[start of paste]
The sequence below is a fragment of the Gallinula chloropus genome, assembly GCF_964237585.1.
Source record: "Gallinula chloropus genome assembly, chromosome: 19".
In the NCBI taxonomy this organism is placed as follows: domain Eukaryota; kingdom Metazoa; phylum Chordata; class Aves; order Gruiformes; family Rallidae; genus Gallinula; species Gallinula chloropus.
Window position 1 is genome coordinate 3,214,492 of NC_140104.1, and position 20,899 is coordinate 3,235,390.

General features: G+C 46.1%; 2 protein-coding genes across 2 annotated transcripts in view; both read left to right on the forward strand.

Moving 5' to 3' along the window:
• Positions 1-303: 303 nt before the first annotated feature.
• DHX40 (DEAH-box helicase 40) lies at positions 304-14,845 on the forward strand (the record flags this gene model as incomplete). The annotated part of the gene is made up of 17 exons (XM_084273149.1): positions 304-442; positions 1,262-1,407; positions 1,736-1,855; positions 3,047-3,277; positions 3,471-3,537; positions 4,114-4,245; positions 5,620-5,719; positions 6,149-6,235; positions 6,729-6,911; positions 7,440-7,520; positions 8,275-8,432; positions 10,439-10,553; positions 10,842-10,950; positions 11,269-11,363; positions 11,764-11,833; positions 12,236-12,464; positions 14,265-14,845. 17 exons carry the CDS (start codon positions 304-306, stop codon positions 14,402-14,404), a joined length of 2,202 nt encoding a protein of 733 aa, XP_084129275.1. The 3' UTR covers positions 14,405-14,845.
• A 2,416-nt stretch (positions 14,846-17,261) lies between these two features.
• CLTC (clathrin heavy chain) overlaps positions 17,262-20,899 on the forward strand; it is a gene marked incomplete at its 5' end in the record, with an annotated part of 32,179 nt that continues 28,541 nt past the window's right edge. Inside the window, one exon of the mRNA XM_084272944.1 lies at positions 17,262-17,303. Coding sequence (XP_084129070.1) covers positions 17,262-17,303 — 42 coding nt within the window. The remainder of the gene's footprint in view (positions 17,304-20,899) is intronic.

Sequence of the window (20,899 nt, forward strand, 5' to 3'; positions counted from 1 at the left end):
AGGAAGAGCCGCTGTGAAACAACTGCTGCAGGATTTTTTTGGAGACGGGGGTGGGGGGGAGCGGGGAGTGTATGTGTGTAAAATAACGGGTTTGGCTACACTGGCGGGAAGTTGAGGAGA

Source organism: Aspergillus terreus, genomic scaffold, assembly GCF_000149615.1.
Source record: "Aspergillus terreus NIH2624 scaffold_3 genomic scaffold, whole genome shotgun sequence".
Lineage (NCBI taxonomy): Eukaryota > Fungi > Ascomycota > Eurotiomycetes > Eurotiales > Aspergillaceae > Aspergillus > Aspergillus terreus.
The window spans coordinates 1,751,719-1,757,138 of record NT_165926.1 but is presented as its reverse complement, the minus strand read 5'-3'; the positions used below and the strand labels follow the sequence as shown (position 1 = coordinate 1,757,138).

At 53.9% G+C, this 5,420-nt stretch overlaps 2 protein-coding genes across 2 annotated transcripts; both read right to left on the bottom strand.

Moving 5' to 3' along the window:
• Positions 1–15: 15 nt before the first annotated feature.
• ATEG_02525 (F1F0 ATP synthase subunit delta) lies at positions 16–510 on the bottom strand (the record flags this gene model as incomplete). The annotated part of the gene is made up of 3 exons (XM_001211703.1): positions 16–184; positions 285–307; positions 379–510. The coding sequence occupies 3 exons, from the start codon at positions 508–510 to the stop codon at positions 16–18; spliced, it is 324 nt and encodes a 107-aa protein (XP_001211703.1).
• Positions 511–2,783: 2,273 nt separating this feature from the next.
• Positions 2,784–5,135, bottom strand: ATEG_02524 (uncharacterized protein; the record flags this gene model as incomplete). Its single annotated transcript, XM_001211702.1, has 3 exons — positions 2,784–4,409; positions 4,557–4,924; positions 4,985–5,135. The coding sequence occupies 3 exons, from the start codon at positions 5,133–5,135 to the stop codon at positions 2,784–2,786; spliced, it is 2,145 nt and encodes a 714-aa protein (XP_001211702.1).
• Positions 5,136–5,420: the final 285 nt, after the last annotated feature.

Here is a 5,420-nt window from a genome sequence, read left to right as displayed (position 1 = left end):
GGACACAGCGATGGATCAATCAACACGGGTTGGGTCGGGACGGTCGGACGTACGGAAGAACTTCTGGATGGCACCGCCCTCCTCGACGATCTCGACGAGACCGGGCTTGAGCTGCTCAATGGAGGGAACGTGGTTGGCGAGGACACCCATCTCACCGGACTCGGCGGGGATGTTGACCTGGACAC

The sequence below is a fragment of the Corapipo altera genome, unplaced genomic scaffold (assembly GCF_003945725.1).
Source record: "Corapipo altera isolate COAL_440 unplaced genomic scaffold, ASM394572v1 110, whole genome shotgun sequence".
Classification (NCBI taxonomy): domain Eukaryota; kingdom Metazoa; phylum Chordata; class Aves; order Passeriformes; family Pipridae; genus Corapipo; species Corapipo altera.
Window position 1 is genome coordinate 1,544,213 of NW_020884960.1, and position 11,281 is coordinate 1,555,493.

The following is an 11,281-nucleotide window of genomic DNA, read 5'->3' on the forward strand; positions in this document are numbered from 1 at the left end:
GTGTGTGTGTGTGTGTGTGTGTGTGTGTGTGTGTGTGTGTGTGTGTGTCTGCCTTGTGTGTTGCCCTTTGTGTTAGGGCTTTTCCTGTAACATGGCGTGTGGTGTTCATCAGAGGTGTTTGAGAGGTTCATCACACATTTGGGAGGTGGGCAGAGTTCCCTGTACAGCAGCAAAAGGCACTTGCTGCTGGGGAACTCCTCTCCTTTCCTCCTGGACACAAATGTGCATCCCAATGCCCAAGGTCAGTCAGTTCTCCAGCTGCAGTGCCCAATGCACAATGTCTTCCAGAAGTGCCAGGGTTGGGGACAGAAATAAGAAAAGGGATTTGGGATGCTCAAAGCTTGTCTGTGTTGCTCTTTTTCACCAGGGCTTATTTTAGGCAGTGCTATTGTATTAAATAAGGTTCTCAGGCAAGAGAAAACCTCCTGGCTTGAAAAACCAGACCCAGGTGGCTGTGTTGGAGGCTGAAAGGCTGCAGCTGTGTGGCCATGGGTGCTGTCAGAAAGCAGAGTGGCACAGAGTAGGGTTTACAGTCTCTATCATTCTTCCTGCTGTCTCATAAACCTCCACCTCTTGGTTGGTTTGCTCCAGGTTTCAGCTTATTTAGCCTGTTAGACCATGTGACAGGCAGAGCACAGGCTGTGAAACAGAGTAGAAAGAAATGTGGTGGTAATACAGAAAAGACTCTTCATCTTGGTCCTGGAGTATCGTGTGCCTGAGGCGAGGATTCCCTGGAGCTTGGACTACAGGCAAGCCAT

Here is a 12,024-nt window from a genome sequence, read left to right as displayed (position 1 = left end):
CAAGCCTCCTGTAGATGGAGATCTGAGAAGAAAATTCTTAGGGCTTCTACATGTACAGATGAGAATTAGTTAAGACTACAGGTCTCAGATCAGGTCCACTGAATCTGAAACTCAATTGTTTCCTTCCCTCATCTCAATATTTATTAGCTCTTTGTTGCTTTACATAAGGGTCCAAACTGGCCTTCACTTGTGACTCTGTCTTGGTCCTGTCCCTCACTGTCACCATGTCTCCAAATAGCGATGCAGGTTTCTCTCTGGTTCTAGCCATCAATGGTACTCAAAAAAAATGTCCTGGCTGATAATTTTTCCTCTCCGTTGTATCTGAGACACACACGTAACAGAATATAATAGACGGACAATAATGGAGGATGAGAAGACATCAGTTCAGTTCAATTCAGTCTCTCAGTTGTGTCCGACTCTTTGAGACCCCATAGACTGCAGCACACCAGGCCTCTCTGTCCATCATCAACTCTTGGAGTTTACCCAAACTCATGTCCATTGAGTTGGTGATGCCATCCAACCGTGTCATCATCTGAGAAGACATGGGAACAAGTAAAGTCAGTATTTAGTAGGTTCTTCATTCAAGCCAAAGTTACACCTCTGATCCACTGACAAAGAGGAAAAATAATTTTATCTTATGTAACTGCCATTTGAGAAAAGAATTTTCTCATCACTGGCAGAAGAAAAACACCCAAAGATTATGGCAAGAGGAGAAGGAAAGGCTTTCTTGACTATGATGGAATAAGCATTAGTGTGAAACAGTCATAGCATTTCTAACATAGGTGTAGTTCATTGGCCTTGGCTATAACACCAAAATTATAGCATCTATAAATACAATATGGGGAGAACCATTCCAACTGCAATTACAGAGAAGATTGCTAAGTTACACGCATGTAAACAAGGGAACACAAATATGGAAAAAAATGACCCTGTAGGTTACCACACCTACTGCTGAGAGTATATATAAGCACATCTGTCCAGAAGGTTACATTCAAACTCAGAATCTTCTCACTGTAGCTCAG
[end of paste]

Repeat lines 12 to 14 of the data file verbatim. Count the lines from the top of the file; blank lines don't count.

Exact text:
AGGAAGAGCCGCTGTGAAACAACTGCTGCAGGATTTTTTTGGAGACGGGGGTGGGGGGGAGCGGGGAGTGTATGTGTGTAAAATAACGGGTTTGGCTACACTGGCGGGAAGTTGAGGAGA

Source organism: Aspergillus terreus, genomic scaffold, assembly GCF_000149615.1.
Source record: "Aspergillus terreus NIH2624 scaffold_3 genomic scaffold, whole genome shotgun sequence".